Just as white settlers displaced, divided and exploited many native groups in their expansion across the West, they conceptually and practically split up the West’s natural resources, said water and energy policy analyst Cynthia J. Truelove on Tuesday in the Amphitheater.
Although “westward expansion” conjures images of new land and the spreading of Christianity for many Americans, Tink Tinker views it as a euphemism for invasion and conquest.
W. Richard West holds even deeper connections to the American West than his surname suggests. Fluent in American history, culture, art and law — with an especial interest in the nation’s indigenous peoples — West is, in every sense of the term, a Renaissance man.
The Rev. Scotty McLennan outlined religious movement in the West and described its present state in his 2 p.m. Interfaith Lecture Monday in the Hall of Philosophy.
Standing under a projection of John Gast’s 1872 painting, “American Progress,” University of Notre Dame historian Patrick Griffin sought to answer one “simple question” for the Amphitheater audience on Monday: what the West meant and means to America.
During 2013, the driest year in California’s recorded state history, water levels in rivers and reservoirs slipped beneath their record lows. Cynthia Truelove, however, said there’s a bright side to California’s severe drought.
John Wigger, professor and chair at the University of Missouri’s History Department, will examine the ways that at-the-time new 19th-century religious movements changed American society and culture.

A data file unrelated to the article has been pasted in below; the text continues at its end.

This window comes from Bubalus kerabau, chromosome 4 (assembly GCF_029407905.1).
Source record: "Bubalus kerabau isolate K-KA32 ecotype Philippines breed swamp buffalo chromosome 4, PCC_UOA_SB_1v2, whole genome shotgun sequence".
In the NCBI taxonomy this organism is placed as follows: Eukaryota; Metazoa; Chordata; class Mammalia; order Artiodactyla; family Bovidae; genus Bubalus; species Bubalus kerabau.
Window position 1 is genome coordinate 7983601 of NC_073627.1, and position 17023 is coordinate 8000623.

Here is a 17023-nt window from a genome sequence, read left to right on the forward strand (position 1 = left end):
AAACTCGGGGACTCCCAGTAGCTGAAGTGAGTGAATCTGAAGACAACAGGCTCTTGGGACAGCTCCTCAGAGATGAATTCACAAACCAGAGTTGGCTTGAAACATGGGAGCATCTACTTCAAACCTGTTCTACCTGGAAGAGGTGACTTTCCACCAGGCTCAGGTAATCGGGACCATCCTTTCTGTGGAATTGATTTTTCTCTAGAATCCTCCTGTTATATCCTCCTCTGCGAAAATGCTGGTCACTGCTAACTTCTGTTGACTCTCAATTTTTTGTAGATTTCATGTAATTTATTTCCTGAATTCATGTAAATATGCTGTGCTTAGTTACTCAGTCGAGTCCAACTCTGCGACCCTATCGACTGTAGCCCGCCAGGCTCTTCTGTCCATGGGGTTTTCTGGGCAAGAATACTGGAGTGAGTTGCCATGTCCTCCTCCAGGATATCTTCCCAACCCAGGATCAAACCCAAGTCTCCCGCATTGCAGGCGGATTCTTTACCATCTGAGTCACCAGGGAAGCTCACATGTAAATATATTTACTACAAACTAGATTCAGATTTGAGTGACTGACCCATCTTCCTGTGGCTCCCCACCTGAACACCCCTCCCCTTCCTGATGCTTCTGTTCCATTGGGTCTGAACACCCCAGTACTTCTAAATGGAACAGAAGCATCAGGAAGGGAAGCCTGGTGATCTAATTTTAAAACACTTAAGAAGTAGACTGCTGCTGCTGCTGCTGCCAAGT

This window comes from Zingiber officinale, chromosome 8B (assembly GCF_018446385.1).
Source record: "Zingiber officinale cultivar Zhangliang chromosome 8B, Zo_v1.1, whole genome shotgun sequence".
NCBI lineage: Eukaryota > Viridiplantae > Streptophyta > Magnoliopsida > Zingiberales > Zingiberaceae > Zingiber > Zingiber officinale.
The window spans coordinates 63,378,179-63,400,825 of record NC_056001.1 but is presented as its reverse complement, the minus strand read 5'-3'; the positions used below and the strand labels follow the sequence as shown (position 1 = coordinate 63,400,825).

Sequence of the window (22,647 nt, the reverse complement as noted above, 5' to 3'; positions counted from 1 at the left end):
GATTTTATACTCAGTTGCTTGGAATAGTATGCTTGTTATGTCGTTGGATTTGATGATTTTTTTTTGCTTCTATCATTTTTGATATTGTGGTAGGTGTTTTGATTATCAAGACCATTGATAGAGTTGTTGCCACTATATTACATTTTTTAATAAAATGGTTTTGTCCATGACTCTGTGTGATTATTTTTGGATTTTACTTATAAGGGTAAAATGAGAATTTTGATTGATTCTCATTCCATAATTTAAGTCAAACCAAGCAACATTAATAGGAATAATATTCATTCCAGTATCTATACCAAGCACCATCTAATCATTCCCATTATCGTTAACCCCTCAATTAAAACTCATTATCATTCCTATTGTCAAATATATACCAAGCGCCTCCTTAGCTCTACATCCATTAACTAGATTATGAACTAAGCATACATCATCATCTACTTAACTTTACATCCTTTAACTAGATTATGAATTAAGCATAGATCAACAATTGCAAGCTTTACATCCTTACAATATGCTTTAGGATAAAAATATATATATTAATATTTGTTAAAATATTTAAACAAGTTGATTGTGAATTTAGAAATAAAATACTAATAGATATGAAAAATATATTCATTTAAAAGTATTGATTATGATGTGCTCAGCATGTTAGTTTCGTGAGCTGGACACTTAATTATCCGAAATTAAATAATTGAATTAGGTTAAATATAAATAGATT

When I received the invitation to participate in Chautauqua’s focus on the American West, I anticipated speaking about the demands that climate change has placed on local, regional, state and federal actors across the West to overcome barriers to the integrated management of water and energy.
The Rev. Scotty McLennan, the dean for religious life at Stanford University, will examine the role of religion in the American West, specifically in California, the state he’s lived in for the last 14 years. He will give his lecture, titled “Religious Pluralism in the Developing American West,” at 2 p.m. today in the Hall of Philosophy.
Akhil Reed Amar thinks that Americans need to be cognizant of two constitutions. At his 4 p.m. lecture today in the Hall of Philosophy, he’ll explain just what he means by that.